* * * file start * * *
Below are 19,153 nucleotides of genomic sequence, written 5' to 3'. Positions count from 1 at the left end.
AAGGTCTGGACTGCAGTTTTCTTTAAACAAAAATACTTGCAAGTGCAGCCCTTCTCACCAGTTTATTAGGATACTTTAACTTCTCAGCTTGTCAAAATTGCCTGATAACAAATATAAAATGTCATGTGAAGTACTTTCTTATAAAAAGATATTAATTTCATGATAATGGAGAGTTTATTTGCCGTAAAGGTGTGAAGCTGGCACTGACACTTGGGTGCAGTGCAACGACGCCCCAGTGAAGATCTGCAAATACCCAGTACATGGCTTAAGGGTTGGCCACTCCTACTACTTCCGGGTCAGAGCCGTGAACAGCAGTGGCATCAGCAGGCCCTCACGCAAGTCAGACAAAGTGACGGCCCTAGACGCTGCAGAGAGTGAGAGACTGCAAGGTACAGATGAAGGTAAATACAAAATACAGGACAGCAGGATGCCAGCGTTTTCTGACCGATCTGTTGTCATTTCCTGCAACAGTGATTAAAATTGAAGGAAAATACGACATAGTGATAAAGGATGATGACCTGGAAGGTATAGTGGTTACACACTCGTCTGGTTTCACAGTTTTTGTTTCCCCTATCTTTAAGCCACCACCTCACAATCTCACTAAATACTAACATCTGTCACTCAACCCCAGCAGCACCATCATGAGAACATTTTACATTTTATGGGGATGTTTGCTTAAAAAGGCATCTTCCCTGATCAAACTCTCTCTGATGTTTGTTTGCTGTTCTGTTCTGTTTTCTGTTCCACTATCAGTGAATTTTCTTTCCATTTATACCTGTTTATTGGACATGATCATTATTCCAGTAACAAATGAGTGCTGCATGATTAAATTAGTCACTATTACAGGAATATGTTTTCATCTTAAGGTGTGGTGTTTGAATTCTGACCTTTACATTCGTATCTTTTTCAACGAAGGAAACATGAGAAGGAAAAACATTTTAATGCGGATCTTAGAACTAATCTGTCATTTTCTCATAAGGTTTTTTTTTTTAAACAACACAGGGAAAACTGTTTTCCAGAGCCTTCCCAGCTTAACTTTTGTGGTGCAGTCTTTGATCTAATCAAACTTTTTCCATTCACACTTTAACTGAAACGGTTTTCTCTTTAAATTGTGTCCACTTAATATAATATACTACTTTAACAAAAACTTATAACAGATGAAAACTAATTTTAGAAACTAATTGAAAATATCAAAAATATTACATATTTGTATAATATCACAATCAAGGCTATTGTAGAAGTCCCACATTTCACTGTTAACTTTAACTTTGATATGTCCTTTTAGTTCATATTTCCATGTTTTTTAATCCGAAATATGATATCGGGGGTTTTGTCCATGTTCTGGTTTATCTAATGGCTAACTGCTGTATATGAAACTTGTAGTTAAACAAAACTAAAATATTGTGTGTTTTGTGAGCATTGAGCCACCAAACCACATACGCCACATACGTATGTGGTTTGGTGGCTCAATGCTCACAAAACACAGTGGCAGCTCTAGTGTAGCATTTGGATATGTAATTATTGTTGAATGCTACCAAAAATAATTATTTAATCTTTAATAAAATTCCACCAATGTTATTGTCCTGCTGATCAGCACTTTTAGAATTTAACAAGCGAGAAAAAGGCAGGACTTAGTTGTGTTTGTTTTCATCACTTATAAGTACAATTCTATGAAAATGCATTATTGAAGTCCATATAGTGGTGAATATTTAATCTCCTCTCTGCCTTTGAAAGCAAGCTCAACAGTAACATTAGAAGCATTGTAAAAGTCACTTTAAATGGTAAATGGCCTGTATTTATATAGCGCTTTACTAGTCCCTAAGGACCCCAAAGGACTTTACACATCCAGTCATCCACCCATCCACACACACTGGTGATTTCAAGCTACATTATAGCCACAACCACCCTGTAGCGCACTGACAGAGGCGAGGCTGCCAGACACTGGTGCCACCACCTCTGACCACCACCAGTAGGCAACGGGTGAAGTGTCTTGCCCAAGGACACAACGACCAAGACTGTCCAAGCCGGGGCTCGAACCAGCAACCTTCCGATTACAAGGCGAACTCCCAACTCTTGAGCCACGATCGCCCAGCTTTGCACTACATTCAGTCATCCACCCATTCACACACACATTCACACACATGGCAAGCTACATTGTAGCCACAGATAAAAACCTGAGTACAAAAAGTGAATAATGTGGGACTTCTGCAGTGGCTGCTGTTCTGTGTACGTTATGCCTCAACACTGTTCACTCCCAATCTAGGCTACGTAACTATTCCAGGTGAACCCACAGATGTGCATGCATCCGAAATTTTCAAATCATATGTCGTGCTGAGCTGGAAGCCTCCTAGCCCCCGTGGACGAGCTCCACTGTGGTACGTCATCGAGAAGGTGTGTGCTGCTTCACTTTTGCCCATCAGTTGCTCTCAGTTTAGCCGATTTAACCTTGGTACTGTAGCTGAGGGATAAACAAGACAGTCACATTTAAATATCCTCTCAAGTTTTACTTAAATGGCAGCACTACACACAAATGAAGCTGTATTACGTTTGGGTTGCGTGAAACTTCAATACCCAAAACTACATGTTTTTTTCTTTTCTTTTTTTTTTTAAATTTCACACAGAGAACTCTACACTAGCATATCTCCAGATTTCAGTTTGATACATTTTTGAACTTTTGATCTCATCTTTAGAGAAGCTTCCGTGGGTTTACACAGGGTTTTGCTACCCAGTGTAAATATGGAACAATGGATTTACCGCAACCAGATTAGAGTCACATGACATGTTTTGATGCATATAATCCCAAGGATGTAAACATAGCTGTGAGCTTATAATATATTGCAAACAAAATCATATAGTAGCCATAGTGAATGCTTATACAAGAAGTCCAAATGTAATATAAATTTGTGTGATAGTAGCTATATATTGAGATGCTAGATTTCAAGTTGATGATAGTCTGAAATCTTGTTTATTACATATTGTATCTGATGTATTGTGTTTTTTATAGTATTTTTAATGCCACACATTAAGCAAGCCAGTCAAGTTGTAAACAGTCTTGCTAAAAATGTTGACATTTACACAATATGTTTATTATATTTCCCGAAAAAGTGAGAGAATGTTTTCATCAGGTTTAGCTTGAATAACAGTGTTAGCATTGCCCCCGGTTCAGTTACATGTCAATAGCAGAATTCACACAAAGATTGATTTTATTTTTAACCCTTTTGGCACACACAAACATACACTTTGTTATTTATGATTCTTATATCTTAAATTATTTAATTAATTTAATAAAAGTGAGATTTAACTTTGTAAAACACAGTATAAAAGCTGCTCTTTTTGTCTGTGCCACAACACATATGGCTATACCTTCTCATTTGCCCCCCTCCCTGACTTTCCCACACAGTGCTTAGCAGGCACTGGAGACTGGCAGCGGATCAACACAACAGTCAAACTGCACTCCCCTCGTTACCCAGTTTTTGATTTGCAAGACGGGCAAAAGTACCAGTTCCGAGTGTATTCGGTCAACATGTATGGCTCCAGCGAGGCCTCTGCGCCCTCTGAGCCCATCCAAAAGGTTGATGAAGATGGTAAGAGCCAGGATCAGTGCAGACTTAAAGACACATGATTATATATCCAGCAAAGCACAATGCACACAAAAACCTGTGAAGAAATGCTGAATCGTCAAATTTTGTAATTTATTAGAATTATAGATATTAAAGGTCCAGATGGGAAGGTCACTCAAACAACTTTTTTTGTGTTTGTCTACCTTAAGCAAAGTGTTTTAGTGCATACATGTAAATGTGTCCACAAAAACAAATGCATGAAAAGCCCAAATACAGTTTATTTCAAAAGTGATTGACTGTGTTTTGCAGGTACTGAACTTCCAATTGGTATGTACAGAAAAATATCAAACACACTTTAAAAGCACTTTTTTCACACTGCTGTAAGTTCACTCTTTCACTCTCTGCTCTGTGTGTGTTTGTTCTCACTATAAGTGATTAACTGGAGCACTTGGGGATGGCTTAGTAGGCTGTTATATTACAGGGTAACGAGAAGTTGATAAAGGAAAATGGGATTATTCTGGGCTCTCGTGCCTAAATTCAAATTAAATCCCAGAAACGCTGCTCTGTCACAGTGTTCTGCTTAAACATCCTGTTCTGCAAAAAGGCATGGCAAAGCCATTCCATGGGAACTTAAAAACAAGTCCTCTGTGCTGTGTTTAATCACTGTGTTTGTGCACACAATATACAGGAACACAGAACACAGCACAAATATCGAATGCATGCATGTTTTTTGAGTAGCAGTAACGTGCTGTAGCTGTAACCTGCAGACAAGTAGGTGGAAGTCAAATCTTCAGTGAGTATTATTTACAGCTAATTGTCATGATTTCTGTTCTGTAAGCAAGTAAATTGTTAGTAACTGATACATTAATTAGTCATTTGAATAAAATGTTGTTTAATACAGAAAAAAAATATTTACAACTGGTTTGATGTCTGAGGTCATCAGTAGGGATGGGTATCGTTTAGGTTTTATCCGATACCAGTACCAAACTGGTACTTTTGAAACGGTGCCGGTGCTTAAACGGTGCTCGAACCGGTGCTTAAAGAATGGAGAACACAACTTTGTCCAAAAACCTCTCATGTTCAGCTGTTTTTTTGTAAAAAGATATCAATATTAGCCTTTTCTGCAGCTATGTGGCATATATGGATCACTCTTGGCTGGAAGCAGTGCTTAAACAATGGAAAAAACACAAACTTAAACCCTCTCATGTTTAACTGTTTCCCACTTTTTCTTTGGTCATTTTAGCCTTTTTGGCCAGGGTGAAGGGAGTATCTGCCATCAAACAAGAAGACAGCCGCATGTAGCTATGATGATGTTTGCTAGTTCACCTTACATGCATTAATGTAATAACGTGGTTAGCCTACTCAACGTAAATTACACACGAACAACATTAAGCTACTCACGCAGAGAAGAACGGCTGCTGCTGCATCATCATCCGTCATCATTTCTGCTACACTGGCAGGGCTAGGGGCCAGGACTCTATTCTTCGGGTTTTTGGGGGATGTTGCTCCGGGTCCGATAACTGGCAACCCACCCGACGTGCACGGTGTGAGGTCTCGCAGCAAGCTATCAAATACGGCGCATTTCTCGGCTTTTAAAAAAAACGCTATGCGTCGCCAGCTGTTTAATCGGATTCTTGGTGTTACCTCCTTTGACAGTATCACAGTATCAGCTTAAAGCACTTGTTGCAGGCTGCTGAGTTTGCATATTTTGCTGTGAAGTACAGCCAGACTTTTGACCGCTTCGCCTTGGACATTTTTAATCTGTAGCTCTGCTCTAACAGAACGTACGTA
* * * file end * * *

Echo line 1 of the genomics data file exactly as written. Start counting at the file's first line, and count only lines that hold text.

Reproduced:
Below are 19,153 nucleotides of genomic sequence, written 5' to 3'. Positions count from 1 at the left end.